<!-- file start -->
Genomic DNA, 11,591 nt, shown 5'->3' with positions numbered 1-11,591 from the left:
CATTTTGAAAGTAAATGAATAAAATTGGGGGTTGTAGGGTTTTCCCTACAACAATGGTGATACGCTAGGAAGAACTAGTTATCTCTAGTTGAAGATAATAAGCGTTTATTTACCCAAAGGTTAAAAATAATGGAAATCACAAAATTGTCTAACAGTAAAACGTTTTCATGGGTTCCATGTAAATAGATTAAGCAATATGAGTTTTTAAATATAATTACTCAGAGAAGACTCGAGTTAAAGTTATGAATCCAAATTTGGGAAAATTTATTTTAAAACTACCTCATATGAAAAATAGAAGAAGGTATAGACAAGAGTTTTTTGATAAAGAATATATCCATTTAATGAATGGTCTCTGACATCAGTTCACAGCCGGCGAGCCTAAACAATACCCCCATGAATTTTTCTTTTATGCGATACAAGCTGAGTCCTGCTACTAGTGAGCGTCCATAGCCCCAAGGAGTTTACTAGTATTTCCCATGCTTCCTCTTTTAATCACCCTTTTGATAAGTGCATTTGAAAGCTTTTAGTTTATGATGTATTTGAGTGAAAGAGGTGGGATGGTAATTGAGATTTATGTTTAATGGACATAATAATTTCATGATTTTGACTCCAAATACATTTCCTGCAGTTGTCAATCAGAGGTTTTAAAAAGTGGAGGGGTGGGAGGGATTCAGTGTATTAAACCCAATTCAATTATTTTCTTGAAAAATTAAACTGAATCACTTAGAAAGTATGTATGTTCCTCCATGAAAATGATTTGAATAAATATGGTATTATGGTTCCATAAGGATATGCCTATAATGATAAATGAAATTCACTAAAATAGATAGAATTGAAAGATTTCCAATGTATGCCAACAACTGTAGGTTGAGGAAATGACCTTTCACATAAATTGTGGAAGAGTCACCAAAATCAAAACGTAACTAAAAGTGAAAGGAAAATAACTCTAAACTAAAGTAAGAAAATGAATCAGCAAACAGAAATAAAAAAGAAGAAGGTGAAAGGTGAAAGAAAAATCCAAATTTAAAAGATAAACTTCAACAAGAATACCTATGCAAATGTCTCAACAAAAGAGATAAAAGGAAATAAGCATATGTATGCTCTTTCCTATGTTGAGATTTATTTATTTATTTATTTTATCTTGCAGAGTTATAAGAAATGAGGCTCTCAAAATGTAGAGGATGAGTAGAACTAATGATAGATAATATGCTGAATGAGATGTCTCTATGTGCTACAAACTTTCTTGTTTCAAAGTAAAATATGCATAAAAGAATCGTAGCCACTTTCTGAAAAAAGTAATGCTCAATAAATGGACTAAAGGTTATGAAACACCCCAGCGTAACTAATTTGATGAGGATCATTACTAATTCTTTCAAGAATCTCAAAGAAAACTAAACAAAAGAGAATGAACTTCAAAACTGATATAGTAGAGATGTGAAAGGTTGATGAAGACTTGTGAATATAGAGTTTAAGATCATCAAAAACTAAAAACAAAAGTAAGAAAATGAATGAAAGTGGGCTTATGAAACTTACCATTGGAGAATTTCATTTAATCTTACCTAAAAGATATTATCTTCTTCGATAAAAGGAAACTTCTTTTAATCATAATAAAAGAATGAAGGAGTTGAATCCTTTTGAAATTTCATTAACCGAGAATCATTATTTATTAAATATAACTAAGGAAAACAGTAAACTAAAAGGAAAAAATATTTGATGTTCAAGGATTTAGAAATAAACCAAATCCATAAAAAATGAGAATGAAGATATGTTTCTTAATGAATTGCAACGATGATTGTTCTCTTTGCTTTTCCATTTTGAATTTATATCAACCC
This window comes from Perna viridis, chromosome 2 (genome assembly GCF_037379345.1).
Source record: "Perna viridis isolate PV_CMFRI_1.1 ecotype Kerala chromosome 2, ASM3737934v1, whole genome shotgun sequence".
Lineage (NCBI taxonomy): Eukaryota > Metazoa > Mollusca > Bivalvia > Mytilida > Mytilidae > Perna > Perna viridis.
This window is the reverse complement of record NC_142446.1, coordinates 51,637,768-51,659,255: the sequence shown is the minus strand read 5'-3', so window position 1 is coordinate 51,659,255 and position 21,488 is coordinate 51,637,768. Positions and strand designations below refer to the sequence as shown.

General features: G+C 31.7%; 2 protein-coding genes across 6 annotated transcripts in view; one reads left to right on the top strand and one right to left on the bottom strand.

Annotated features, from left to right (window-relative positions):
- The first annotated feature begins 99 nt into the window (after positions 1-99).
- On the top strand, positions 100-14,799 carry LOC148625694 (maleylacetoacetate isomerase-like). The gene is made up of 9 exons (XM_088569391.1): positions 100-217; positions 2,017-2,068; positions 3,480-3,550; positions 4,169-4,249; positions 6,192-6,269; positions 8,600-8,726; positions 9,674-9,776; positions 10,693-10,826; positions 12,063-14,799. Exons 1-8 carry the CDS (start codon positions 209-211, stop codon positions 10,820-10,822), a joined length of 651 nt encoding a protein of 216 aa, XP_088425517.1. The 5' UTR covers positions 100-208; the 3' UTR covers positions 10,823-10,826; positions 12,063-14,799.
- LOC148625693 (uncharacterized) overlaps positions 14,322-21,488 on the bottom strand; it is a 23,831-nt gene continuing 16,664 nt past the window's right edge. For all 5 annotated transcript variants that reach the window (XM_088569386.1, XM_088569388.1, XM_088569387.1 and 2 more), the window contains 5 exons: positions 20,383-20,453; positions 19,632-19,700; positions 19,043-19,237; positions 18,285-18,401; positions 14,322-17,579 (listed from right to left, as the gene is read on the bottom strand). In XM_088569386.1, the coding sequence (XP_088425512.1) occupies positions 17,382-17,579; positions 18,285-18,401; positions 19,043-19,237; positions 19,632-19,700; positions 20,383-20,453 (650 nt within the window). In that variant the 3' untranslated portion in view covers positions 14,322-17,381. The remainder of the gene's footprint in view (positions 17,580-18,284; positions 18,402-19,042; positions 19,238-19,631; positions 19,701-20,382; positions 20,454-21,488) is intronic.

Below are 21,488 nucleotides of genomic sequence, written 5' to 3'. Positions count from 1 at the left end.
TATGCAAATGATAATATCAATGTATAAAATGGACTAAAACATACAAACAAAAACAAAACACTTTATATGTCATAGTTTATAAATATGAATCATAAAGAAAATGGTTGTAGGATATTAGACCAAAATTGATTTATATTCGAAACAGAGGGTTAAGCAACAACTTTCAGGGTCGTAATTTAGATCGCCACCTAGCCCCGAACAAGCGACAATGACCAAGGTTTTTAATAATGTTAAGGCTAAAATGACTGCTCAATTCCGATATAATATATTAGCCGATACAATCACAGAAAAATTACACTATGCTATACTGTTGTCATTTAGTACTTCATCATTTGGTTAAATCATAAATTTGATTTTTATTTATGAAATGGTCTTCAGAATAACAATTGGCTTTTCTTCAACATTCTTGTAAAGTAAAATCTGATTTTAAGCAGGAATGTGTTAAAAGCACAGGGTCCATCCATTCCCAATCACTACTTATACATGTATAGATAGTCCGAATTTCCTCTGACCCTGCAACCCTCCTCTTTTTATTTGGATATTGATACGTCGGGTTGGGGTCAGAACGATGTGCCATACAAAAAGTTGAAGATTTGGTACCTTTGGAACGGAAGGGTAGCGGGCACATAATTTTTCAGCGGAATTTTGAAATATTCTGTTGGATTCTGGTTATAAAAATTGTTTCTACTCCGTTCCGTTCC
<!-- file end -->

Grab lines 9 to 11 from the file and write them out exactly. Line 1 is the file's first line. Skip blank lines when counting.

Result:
- The first annotated feature begins 99 nt into the window (after positions 1-99).
- On the top strand, positions 100-14,799 carry LOC148625694 (maleylacetoacetate isomerase-like). The gene is made up of 9 exons (XM_088569391.1): positions 100-217; positions 2,017-2,068; positions 3,480-3,550; positions 4,169-4,249; positions 6,192-6,269; positions 8,600-8,726; positions 9,674-9,776; positions 10,693-10,826; positions 12,063-14,799. Exons 1-8 carry the CDS (start codon positions 209-211, stop codon positions 10,820-10,822), a joined length of 651 nt encoding a protein of 216 aa, XP_088425517.1. The 5' UTR covers positions 100-208; the 3' UTR covers positions 10,823-10,826; positions 12,063-14,799.
- LOC148625693 (uncharacterized) overlaps positions 14,322-21,488 on the bottom strand; it is a 23,831-nt gene continuing 16,664 nt past the window's right edge. For all 5 annotated transcript variants that reach the window (XM_088569386.1, XM_088569388.1, XM_088569387.1 and 2 more), the window contains 5 exons: positions 20,383-20,453; positions 19,632-19,700; positions 19,043-19,237; positions 18,285-18,401; positions 14,322-17,579 (listed from right to left, as the gene is read on the bottom strand). In XM_088569386.1, the coding sequence (XP_088425512.1) occupies positions 17,382-17,579; positions 18,285-18,401; positions 19,043-19,237; positions 19,632-19,700; positions 20,383-20,453 (650 nt within the window). In that variant the 3' untranslated portion in view covers positions 14,322-17,381. The remainder of the gene's footprint in view (positions 17,580-18,284; positions 18,402-19,042; positions 19,238-19,631; positions 19,701-20,382; positions 20,454-21,488) is intronic.